Taken off the street in 1965 because of construction in the area, the monument returned in time for the anniversary of the battle in 1970. Around this time, the typical September 14 ceremony consisted of a wreath-laying followed by dinner at Antoine's Restaurant. Speakers at these events included US Representative F. Edward Hebert and New Orleans City Councilman James T. Moreau. Usually, these speakers characterized the battle as a fight against tyranny, downplayed racial tension, and left out the White League's white supremacist motivations.
As news of the Liberty Place Commission's ceremonial annual dinners began to fade from the Times-Picayune, the monument continued to make the news occasionally as it became a site of protest.
In 1970, the Times-Picayune noted that the monument "carried a defacing smudge of black pitch or paint on it." After numerous protests by black political activists in the early 1970s, Mayor Moon Landrieu's administration attempted to solve the problem by placing an explanatory plaque next to the historical marker which read,
"Although the 'Battle of Liberty Place' and this monument are important parts of New Orleans history, the sentiments in favor of white supremacy expressed thereon are contrary to the philosophy and beliefs of present-day New Orleans."
This gesture satisfied almost no one. In 1976, the NAACP Youth Council requested the monument's removal, while some decried the plaque as "historical revisionism." Furthermore, modern white supremacist groups such as the Ku Klux Klan began to see the memorial as a rallying point for planned marches and demonstrations.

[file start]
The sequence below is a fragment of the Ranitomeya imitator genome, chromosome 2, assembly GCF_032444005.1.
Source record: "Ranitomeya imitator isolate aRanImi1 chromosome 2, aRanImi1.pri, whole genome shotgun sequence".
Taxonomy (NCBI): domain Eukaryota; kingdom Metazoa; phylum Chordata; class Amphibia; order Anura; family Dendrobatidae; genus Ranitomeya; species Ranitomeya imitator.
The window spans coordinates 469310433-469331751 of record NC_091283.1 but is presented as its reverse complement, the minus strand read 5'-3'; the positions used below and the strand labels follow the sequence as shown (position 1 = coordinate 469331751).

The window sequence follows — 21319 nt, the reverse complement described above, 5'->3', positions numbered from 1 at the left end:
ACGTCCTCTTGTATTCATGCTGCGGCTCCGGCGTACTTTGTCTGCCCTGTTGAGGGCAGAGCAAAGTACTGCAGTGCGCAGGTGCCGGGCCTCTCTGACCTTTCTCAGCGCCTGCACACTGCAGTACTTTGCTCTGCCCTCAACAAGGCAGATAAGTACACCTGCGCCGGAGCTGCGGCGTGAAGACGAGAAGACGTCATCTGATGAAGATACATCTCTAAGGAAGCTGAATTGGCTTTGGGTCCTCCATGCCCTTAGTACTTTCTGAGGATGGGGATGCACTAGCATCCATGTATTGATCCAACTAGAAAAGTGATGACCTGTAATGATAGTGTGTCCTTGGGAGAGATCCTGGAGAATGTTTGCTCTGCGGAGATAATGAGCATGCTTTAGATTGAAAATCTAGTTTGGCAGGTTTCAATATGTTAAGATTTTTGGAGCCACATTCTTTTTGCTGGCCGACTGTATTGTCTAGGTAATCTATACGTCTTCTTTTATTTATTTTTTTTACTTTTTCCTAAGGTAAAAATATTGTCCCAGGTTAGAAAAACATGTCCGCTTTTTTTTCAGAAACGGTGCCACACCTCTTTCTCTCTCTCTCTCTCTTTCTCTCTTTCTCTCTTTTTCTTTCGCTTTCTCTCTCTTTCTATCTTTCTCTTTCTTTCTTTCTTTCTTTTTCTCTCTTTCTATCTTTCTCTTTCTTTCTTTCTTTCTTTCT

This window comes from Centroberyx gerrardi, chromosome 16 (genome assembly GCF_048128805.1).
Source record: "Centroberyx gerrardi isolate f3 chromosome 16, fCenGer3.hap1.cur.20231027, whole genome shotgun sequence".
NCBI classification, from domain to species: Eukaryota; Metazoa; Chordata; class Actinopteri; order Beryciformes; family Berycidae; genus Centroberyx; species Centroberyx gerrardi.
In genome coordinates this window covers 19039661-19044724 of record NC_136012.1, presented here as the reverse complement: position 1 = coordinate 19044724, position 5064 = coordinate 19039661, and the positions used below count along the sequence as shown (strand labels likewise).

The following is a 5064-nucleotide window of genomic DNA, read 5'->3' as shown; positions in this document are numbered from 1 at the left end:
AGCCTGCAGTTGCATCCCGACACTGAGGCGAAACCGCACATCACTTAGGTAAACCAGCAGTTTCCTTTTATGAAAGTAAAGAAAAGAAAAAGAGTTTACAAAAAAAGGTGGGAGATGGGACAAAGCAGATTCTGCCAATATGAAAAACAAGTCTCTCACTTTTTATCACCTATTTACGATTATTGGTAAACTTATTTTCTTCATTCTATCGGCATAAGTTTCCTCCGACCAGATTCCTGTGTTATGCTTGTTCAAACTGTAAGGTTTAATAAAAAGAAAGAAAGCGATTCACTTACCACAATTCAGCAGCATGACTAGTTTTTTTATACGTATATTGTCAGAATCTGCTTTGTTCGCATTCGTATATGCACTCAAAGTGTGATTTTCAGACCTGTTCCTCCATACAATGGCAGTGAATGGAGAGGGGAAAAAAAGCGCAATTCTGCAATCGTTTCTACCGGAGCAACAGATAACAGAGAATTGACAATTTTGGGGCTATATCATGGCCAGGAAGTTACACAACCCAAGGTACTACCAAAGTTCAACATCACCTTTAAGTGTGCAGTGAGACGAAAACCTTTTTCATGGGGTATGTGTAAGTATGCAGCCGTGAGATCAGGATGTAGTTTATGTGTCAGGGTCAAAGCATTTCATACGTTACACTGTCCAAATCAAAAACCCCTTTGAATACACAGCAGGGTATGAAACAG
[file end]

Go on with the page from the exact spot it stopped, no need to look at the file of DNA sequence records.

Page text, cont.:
In 1981, the monument nearly left public view at Mayor Ernest "Dutch" Morial's order, sparking a new round of public discussion and protest. Ultimately, the City Council blocked any move or alteration, and the monument remained on Canal Street, although partially hidden behind tall bushes.
The monument left public view in 1989, reportedly for safe keeping, amidst construction on Canal Street. Mayor Sidney Barthelemy pledged to return the marker, though his administration missed the originally stated date for its replacement. The structure stayed in storage until February 1993, when a movement led by David Duke, a former Grand Wizard of the Ku Klux Klan, sued for its return. To the chagrin of many residents, the city obliged but moved the obelisk off of Canal Street to its present site in the curve of Iberville Street, between railroad tracks and the entrance to a parking garage.
In addition to planting the marker in a less obtrusive location, the city removed the plaque championing white supremacy and affixed a new plaque commemorating the Metropolitan Police casualties, several of whom were African-American. Still, heated protests led to a number of arrests at the monument's rededication, including State Representative Avery Alexander, who was 82 years old at the time.
Since no museums offered to house the memorial, it remained in its secluded spot and had fallen out of the public discourse. Vandals removed four small pillars in the midsection of the monument, and graffiti was often found on its plaques. After a 6-1 vote by the City Council in 2015, this statue was one of four Confederate monuments scheduled to be removed. The monument was removed on April 24, 2017, in the middle of the day. The monument is currently housed in a city-owned warehouse.